Adults may benefit from attendant care, special living accommodations, transportation and employment assistance services, depending upon his or her intellectual and physical capabilities.

How Treatment Works

Physical Therapy

It is important for physical therapy to begin soon after diagnosis is made. Daily range of motion exercises help prevent muscles from growing weak and atrophied, or rigidly fixed from contracture.


Normally, muscles and tendons stretch and grow at the same rate as bones. For those with cerebral palsy, spasticity can prevent stretching and muscle growth may not keep up with bone growth. The muscles can become fixed in stiff, abnormal positions. Physical therapy, often in combination with special braces, helps prevent contracture by stretching spastic muscles. It also can improve a child's motor development.


To prepare a child for school, the focus of therapy gradually shifts toward activities associated with daily living and communication. Exercises are designed to improve the child's ability to sit, move independently and perform tasks such as dressing, writing and using the bathroom.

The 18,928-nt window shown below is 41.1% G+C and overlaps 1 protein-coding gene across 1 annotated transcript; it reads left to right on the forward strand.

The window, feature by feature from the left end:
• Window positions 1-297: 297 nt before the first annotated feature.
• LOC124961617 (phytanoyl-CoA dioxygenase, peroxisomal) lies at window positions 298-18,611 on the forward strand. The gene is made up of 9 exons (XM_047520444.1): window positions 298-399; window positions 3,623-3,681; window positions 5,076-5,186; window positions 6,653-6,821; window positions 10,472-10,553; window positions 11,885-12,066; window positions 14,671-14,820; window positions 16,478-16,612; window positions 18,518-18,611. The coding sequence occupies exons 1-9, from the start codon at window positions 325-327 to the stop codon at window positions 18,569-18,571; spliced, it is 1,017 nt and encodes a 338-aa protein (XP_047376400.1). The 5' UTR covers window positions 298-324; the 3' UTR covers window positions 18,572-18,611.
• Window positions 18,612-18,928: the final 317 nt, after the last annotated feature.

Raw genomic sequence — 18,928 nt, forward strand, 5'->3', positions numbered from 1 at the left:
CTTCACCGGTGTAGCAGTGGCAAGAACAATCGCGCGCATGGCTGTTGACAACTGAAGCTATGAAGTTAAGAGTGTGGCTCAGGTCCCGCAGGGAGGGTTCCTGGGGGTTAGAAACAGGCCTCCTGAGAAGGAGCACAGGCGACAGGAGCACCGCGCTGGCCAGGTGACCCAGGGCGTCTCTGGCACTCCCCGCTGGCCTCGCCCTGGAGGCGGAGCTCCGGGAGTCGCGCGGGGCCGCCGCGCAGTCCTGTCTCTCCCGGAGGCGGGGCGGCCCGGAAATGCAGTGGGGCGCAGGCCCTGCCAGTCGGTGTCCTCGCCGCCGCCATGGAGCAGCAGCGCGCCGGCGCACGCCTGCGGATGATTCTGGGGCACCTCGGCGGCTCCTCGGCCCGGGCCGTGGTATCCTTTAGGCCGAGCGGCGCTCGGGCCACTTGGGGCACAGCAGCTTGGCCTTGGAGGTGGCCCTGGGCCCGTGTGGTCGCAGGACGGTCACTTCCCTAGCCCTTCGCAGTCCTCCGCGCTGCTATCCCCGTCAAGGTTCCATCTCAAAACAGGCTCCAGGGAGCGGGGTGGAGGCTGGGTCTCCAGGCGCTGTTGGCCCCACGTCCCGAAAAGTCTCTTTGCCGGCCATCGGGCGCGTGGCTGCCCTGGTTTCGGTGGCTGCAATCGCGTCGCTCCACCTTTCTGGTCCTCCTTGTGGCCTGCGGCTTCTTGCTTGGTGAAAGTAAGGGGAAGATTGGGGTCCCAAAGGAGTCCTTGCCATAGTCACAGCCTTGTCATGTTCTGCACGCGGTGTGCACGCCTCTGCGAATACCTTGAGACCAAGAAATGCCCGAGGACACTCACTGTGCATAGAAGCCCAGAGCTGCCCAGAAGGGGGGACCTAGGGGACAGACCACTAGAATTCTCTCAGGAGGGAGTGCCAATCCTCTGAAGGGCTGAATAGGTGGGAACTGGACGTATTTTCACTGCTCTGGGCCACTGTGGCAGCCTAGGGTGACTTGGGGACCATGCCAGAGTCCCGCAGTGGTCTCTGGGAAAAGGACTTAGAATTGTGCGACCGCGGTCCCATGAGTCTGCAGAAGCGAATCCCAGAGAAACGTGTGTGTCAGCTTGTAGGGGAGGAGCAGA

Orthotics can also help control limb position and walkers can help some patients walk. Mastering such skills reduces demands on caregivers and helps the child obtain some degree of self-reliance, which helps build self-esteem.

Speech Therapy

Children with athetoid (dyskinetic) cerebral palsy often have trouble pronouncing words (dysarthria) and swallowing (dysphagia). Difficulty with swallowing causes eating problems and drooling.


Speech therapy can help improve swallowing and communication. A speech therapist also can work with the child to learn to use special communication devices like computers with voice synthesizers. Psychotherapy/Behavioral Therapy